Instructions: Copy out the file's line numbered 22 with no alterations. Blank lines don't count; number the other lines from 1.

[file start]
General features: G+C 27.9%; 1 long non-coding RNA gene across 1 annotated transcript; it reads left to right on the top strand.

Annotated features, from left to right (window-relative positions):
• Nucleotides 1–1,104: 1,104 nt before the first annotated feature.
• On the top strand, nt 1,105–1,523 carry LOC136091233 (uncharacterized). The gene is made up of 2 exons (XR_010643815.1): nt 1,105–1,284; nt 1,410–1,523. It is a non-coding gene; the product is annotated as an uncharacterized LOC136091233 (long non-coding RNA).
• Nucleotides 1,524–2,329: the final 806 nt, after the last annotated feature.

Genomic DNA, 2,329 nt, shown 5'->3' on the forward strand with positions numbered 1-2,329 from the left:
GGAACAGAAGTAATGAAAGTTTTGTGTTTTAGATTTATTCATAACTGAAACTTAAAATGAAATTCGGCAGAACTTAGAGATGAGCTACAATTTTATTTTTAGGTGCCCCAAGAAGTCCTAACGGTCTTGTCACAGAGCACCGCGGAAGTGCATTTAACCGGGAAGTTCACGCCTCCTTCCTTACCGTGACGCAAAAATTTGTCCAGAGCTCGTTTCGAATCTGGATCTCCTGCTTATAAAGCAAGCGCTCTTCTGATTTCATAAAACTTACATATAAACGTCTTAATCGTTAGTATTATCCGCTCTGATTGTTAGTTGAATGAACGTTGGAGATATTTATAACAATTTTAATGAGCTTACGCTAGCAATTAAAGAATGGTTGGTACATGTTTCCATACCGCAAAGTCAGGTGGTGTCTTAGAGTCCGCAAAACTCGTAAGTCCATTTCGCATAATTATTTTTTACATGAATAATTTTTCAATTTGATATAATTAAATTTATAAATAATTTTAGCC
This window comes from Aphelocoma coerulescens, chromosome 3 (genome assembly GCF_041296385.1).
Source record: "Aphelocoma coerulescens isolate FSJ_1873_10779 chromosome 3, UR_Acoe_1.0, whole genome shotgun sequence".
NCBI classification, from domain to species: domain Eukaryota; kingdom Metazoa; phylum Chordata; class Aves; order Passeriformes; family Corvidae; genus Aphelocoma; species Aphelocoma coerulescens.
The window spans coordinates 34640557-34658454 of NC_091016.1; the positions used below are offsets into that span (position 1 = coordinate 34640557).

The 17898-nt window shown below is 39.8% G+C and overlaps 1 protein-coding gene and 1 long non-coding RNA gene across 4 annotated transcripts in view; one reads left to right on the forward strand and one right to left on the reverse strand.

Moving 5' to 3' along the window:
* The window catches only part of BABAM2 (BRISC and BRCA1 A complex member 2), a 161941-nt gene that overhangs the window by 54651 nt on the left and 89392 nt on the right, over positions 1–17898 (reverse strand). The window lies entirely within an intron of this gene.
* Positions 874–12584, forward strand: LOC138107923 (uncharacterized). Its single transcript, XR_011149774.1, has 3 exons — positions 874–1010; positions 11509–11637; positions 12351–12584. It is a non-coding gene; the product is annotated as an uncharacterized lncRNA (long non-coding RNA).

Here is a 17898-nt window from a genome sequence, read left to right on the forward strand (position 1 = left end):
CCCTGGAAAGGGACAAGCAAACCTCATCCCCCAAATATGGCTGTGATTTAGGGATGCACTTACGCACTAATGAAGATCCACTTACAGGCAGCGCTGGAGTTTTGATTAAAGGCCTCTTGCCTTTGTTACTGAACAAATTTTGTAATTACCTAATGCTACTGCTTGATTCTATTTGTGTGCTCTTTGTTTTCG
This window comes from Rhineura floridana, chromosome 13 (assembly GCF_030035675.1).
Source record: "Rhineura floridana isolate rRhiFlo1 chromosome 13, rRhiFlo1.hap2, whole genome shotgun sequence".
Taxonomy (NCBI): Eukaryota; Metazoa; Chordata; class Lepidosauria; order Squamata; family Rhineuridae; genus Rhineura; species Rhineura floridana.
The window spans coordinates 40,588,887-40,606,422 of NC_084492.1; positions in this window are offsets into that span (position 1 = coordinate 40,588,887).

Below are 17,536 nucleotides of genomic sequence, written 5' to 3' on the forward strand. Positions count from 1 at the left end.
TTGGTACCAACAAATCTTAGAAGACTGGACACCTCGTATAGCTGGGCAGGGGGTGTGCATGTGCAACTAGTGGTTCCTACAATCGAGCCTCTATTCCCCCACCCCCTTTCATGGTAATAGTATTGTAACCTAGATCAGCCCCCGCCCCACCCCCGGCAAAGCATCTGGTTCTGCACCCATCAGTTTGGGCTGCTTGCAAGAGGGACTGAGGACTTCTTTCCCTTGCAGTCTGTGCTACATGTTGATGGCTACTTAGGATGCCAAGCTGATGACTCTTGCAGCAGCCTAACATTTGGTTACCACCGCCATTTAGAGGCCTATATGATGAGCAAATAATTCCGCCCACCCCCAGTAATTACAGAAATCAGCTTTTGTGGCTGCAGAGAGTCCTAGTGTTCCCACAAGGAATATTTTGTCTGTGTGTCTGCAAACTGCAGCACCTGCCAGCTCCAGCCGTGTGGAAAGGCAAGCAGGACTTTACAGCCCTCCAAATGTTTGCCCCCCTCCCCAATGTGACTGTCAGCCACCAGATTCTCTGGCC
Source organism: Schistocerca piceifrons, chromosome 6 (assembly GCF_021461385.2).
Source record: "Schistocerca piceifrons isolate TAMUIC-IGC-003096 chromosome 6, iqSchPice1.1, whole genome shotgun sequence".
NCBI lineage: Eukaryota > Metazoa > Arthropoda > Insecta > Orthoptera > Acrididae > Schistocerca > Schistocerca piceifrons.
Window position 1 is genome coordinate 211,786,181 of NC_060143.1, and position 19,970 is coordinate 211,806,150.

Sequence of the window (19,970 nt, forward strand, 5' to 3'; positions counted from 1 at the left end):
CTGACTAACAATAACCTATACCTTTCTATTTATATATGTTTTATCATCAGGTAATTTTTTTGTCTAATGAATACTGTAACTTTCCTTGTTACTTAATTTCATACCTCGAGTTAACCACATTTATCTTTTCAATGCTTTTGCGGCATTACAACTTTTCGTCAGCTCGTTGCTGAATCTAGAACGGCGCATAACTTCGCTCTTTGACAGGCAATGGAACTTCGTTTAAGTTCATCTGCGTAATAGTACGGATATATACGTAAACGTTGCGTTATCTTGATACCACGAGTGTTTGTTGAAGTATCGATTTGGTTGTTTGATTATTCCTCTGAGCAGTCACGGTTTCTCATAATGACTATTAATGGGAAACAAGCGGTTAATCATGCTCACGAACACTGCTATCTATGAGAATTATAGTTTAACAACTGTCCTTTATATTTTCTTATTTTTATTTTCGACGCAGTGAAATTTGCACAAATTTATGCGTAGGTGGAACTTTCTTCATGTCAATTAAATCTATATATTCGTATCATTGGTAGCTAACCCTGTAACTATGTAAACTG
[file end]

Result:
Below are 17,536 nucleotides of genomic sequence, written 5' to 3' on the forward strand. Positions count from 1 at the left end.